|CHI Helmet Head $14.99
Part of the CHI Thermal styling collection, Helmet Head Extra Firm Hair Spray locks in style and protects against wind, moisture and humidity. For the months of September and October, CHI Helmet Head, Farouk Systems’ best selling hairspray, will come in Breast Cancer pink packaging.
A portion of each Limited Edition Pink CHI Helmet Head sold will be donated to support breast cancer research.
|China Glaze Nail Polish Collection$6.50/bottle
This strong China Glaze collection is called “Fight Like a Woman” and the colors are Encouragement, Empowerment, and Endurance.
Portions of sales of China Glaze donates to the International Agency on Cancer (IARC).
Afterglow’s Organize Lip Love Lipstick in MUSE
For the past four years, organic makeup company Afterglow Cosmetics, has been dedicated to supporting breast causes across the United States. This year, the breast cancer organization recipient will be Young Survival Coalition which will receive $2 for every purchase of Afterglow¹s Organic Lip Love Lipstick in MUSE.
Loving what you see? It could be yours! Our TGI Free Friday next week will consist of an AMAZING packet of goodies helping to raise Breast Cancer Awareness. We’ll also be doing random giveaways throughout the week so follow @audreymagazine on Twitter and Facebook and check back to win!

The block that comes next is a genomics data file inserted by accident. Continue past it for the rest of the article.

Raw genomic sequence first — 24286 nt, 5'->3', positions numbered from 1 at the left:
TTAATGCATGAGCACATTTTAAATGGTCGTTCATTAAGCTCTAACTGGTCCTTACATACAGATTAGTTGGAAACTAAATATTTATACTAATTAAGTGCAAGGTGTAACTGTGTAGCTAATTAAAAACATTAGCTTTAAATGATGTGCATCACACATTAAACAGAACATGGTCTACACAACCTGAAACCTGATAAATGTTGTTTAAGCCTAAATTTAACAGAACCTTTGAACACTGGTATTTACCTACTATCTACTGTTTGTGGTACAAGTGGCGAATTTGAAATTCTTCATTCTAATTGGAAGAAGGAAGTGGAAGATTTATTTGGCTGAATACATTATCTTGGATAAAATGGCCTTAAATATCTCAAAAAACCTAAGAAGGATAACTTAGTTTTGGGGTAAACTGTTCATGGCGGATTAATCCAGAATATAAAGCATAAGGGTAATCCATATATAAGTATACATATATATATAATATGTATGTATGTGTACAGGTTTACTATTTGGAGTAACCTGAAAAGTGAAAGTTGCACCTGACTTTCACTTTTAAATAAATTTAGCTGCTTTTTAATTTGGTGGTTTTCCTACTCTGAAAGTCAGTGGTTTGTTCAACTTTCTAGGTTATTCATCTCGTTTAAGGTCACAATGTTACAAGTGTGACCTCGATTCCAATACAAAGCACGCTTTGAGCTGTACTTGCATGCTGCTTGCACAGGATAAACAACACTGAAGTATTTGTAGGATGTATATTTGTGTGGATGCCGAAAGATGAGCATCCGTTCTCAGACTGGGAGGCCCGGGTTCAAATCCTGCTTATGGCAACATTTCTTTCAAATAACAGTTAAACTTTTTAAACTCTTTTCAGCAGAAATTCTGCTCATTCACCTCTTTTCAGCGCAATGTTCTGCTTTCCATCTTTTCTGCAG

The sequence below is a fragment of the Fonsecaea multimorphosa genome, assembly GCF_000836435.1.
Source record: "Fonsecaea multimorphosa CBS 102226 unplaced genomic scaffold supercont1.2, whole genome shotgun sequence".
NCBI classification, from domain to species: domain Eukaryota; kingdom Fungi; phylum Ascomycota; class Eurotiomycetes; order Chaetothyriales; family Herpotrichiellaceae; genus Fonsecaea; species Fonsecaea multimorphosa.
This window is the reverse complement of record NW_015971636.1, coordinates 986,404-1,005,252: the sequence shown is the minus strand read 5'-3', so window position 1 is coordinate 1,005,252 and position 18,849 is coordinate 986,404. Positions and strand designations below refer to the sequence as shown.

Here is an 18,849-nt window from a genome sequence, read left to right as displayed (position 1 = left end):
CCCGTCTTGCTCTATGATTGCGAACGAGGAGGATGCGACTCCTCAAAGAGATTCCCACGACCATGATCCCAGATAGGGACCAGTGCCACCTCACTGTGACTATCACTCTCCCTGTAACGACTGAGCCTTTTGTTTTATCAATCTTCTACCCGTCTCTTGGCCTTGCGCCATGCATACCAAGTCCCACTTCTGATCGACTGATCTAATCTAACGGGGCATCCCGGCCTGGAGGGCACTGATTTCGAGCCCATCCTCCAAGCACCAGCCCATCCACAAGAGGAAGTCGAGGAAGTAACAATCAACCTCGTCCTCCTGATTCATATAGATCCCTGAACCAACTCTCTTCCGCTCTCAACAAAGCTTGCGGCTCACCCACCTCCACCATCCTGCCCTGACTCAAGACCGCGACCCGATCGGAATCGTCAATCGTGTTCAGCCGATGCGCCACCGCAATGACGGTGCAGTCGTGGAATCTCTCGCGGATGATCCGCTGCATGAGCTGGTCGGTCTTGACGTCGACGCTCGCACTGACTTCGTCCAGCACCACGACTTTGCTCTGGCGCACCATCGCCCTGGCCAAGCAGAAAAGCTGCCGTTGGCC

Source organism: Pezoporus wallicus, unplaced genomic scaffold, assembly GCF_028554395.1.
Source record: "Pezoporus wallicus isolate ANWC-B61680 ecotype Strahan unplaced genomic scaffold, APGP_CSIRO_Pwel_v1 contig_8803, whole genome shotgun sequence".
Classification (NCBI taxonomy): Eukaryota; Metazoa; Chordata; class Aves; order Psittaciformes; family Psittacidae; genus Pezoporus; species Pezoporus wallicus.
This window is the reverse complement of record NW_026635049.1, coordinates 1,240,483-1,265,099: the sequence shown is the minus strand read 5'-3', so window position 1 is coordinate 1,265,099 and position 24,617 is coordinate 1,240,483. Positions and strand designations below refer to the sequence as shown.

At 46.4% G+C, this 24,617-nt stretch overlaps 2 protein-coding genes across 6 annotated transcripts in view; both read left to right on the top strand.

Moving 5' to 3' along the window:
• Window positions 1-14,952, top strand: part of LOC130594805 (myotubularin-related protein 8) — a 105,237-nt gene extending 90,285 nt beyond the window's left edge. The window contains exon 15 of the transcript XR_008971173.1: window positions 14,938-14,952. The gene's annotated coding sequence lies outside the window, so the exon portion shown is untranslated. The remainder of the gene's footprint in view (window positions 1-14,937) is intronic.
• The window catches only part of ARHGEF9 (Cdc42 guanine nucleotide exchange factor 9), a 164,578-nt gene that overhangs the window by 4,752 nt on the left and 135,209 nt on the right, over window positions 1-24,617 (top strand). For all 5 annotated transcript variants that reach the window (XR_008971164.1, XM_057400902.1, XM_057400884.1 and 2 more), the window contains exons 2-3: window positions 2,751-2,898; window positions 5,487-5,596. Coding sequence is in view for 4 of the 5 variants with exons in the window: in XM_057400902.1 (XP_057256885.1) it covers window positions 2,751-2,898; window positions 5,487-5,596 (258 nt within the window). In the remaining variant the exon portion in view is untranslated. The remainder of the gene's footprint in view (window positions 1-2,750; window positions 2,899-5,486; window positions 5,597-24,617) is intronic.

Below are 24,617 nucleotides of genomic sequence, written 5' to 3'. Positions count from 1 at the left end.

Everyone likes free stuff but don’t you like it even better when it’s going to a good cause?
“I like it on” Facebook has virally infected more people than the common cold, but has it actually discolored the “go pink” celebration of Breast Cancer Awareness Month? For those who have yet to be hit by the status update, it’s a movement by females to announce their purse location without revealing the word itself. Even if the general public has abused the real meaning of the cause, here are some celebrities who give a brighter light to the dark matter.
Community star, Ken Jeong made a debut on The Ellen Show this week, and he admitted that he couldn’t have made an appearance at a better time than during Breast Cancer Awareness month. He discussed how his wife discovered a lump, while breastfeeding one of their twins. Check out his emotional conversation here:
According to the National Cancer Institute, there have been 207,090 new cases for 2010. As Jeong said, even if you have the slightest of questions regarding breast cancer, don’t be afraid to ask your doctor!
We’d love to hear Audrey readers’ own experiences with breast cancer. If you’d like to share with us, please comment below or email us at firstname.lastname@example.org with subject line: My Breast Cancer Story. Let’s raise awareness for the cause together!